Reports on the impact automation will have on jobs have proliferated in recent years, as have stories on big causes of lost worker productivity and studies of potential productivity solutions, like working from home.
But predictive reports pale in comparison to the real thing. And the real thing is here.
It takes the form of near science-fiction, a seven football field-sized warehouse in Shanghai, one of the most automated in the world, owned by Chinese e-commerce giant, JD.com.
The warehouses’ tenants include 200,000 packages a day shipped across China, hundreds of robots–and only four human beings. As The Washington Post reported, analysts believe it’s a glimpse of the future of labor around the world, places where a very few attend to complex machines. And offer, as in this case, 24 hours from click to delivery with nary a human in sight.
See for yourself–watch for the motorized squares nicknamed “little red men”, inspired by the feisty creatures in Minions films. And it’s coming to the US.
Through an astounding strategic partnership between Google and JD.com announced this summer, Google will invest over half a billion dollars into the venture. Google’s Chief Business Officer Philipp Schindler said this about the groundbreaking partnership:
We’re excited to partner with JD.com and explore new solutions for retail ecosystems around the world to enable helpful, personalized and frictionless shopping experiences that give consumers the power to shop wherever and however they want.
In other words, automation nets an even faster, smoother delivery experience after the consumer clicks and tackles complexity to enable more personalized shopping experiences–all of which Google wants a part of.
As I pondered buying my next Swiffer Wet-Jet in Jetson’s style, it got me thinking about the pro’s and cons of automating entire warehouses.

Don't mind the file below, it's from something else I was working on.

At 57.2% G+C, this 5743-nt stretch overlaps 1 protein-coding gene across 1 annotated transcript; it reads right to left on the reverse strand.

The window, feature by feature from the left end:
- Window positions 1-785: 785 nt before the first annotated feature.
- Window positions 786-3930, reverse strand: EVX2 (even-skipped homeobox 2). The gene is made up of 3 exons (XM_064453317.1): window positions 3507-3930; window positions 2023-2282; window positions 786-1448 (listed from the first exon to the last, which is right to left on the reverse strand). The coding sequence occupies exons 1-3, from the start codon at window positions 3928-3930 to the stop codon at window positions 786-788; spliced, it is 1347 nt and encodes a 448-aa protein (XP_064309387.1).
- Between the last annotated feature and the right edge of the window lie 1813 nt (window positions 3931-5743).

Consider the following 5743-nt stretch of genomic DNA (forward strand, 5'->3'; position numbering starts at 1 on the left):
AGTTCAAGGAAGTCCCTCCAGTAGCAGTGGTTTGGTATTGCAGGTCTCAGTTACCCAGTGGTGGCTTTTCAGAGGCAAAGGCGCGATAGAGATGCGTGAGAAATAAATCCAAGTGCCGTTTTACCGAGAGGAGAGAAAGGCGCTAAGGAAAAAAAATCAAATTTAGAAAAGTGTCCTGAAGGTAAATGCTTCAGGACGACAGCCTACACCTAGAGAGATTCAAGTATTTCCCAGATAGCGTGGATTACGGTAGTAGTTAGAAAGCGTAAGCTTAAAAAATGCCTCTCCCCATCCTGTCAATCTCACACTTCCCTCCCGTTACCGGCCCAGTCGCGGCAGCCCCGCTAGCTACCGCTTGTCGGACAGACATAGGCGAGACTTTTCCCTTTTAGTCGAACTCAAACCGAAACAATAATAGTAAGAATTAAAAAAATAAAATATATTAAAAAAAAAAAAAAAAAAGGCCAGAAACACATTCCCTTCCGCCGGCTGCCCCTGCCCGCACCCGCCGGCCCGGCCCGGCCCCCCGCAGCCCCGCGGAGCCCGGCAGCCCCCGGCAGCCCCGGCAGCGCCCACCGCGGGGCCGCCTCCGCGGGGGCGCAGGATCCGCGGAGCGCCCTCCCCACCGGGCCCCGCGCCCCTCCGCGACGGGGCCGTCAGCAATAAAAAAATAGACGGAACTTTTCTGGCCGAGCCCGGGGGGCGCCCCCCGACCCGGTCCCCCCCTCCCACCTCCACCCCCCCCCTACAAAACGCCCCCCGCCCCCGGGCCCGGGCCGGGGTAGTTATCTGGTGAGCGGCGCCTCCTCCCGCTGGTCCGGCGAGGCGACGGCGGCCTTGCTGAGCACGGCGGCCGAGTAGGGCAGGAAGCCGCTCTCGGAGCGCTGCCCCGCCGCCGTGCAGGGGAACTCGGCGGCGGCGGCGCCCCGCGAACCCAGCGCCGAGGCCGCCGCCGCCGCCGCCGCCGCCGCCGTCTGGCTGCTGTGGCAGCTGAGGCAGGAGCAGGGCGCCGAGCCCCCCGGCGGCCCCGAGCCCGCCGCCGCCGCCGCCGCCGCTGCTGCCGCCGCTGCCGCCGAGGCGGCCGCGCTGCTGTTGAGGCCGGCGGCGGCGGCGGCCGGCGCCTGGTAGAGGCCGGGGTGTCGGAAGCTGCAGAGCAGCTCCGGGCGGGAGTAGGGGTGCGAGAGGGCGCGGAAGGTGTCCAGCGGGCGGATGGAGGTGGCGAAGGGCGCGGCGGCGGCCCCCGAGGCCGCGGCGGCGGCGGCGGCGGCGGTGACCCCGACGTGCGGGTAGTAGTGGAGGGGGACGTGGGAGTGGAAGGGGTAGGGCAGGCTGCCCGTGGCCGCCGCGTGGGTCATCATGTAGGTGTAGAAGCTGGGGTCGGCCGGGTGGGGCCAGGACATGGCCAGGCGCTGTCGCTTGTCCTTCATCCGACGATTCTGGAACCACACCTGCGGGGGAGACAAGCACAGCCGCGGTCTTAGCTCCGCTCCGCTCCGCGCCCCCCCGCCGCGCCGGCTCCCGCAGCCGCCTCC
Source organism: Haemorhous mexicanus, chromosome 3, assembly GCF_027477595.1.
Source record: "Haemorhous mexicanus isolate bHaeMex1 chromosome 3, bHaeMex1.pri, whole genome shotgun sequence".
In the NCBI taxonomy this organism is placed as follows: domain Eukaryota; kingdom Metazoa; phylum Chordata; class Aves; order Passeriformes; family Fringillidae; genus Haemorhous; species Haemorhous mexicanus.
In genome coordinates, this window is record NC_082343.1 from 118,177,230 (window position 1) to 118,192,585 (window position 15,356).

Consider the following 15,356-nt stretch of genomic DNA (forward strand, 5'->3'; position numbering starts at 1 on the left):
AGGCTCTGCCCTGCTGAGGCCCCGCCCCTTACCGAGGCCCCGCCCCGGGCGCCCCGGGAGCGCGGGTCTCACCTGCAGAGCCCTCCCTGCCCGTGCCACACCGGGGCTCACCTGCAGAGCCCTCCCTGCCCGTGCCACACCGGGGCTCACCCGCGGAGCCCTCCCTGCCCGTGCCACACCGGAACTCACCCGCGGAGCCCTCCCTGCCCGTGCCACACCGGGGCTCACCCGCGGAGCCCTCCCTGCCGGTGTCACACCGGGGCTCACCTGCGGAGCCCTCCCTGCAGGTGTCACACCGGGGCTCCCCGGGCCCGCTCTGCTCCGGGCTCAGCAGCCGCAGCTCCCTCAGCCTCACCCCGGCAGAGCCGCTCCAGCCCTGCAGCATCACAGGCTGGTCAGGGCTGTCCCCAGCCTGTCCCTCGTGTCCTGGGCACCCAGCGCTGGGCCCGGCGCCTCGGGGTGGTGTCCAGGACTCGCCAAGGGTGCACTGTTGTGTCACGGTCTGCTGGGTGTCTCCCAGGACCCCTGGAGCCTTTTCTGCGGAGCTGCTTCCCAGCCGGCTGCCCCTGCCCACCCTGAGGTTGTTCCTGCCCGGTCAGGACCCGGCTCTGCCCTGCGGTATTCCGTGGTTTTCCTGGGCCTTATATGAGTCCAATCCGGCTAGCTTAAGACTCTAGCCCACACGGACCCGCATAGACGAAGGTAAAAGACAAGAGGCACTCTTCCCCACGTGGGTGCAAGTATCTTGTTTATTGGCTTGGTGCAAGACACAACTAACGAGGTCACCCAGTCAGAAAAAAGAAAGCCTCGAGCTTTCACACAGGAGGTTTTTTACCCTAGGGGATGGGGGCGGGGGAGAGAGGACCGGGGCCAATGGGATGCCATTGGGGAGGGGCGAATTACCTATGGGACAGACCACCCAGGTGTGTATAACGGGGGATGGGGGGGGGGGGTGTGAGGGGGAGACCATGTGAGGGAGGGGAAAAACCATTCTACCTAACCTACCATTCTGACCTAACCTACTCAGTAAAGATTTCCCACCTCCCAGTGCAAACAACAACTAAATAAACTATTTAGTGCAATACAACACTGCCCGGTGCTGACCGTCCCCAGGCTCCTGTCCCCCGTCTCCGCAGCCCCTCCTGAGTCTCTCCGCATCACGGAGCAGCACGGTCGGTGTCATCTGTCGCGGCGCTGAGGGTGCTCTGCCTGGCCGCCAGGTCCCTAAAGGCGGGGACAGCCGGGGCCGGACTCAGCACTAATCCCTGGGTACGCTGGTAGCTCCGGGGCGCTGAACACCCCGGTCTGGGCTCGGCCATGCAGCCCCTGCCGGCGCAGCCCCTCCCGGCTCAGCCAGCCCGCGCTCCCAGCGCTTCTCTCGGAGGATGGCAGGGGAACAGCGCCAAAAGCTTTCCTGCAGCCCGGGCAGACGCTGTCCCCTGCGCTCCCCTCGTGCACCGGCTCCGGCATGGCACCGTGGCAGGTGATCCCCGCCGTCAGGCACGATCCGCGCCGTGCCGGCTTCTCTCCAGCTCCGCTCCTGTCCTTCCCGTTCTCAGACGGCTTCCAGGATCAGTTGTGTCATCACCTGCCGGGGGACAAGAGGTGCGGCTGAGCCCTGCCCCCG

Solving Labor Issues
It’s hard to argue with the revolution in labor costs this will bring. Chief Executive Officer of JD.com, Richard Liu, dreams of having his company 100 percent automated someday, with zero human labor.
While that may sound like a general pipe dream, this goal isn’t: Liu specifically wants to reduce 160,000 workers in Asia down to 8,000 over the next decade, a stunning 95 percent decrease in employees.
I don’t know of a lot of other options for companies to reduce labor costs in such a dramatic way.
Along with that, Liu says the jobs that remain will be better paid with shorter shifts required. In line with this, McKinsey has predicted that even with robots potentially replacing as much as one-third of the American workforce by 2030, a new crop of highly skilled, highly paid, more exciting jobs will emerge.
Still, though, the math isn’t adding up for me. The Shanghai warehouse has a ratio of several hundred robots to four humans. Will that many “replacement” jobs really be created with that kind of disparity possible? I’m not so sure.
Extensive Training Required
As with all astonishing technology, this super-warehouse has its limits. Amazon has plenty of warehouses with robots, of course, each of which handles a much broader array of goods than JD.com. The Shanghai warehouse mostly handles square shaped electronics like cell phones and cameras.
Only time will tell if the technology advances to accommodate a much broader array of inventory. As for the humans that remain working in such high-tech warehouses, they must be trained. Often.
For example, the workers at the Shanghai warehouse have to complete a new training course every two months because the technology evolves that quickly.
Whatever view you take on this, one thing is for sure. Google continues to make bold moves to better compete and provide better consumer experiences.
They’re like a machine in that way.
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This article by Scott Mautz also appeared on Inc.com. To read more Inc. articles by Scott Mautz, click here.
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